Let me start off by saying that I'm all for people incorporating healthy habits that will help them feel their best and live a full, happy life. What I'm not all for is when those health habits are taken to the extreme and result in failure due to the unrealistic nature of them, leaving the person feeling guilty, shameful and stagnant.
This is what often happens when people make New Year's resolutions (and it's why I'm an advocate of cultivating intentions instead). New Year's resolutions, by nature, are very rigid, black and white and require an all or nothing mentality. You're either doing it or you're not. Say for instance, you make a commitment to work out 4 times a week. That sounds great until life gets in the way (think: birthdays, sickness, your kid's commitments - you name it).
What I'm getting at is that eventually, you won't be able to sustain your workouts 4 days a week and what often happens is that people apply so much meaning to that and feel guilty for not sticking to their plan that they end up giving up. It's a big reason why 80% of people fail their New Year's resolutions. Luckily, it doesn't have to be all doom and gloom and it's very much possible to sustain a healthy way of eating and living that isn't restrictive and that's actually sustainable.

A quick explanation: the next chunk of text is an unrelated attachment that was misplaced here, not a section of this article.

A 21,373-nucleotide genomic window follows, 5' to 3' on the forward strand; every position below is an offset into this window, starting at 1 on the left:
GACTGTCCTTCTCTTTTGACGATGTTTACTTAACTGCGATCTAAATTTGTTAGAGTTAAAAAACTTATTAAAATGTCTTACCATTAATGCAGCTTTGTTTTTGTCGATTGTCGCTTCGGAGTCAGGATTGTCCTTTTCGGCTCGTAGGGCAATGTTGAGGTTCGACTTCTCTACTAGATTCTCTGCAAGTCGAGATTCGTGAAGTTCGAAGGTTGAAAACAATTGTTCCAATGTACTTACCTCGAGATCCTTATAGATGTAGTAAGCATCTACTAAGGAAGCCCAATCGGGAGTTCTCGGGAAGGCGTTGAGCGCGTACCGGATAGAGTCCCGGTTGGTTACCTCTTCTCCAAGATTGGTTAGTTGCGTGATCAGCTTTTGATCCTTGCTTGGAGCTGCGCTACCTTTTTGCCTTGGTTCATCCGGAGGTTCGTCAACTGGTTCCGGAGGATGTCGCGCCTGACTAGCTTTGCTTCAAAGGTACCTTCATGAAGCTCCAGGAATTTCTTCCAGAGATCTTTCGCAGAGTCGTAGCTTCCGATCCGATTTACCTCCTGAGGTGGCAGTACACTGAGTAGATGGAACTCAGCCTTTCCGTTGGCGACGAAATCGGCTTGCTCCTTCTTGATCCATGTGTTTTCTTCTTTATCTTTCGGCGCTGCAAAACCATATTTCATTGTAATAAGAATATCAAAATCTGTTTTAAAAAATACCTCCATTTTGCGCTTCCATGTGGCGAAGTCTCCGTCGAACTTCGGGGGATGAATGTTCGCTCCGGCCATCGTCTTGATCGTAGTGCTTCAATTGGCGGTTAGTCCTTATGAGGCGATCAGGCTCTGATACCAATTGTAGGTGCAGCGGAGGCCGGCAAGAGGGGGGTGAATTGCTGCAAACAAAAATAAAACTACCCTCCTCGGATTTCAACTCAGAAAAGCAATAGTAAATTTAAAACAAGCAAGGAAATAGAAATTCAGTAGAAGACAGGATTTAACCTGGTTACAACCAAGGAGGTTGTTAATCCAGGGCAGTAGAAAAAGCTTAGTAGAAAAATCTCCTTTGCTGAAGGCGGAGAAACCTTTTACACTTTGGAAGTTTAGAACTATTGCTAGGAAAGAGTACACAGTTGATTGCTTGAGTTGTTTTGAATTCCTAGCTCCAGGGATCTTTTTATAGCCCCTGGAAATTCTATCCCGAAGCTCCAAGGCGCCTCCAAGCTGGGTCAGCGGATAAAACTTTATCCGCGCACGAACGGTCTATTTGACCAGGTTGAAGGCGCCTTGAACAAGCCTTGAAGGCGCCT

1. Incorporate healthful habits by focusing on ADDING rather than REMOVING
The natural response to restriction or deprivation is overeating, indulging or binging, especially if you've been affected by emotional eating or disordered eating in the past. That alone is enough for me to know that removing things from your life in the pursuit of a healthy lifestyle isn't the answer. Instead, I love to focus on what we can ADD in the way of food and lifestyle habits so we don't feel deprived and can still live healthily and happily. These are just a few ideas of various health habits you can potentially add that will help you to start feeling better today:
- Drinking 1 extra glass of water
- Picking up a new vegetable from the grocery store to try
- Enjoying a cup of herbal tea in the afternoon
- Adding an extra helping of greens to your salad, soup or stir fry
- Incorporating Collagen into your smoothie, soup, oatmeal, tea or coffee
- Practicing mindful eating habits (chewing food until it reaches a fine paste, eating without distraction, expressing gratitude for the food before you)
Those are just a few ideas, but if they don't resonate with you, I encourage you to find healthful habits that do feel natural and exciting to you. The more exciting and enjoyable your health habits are, the more likely you are to keep up with them long-term.
2. Find a Form Of Movement That You Enjoy & That Feels Good
I'm going to sound a bit like a broken record, but just like it's important to establish enjoyable health habits, it's just as important to find a form of movement that feels really good and is exciting for you! This is one of the ten principles of intuitive eating and a philosophy I carry and teach my Intuitive Way For Eating clients as well.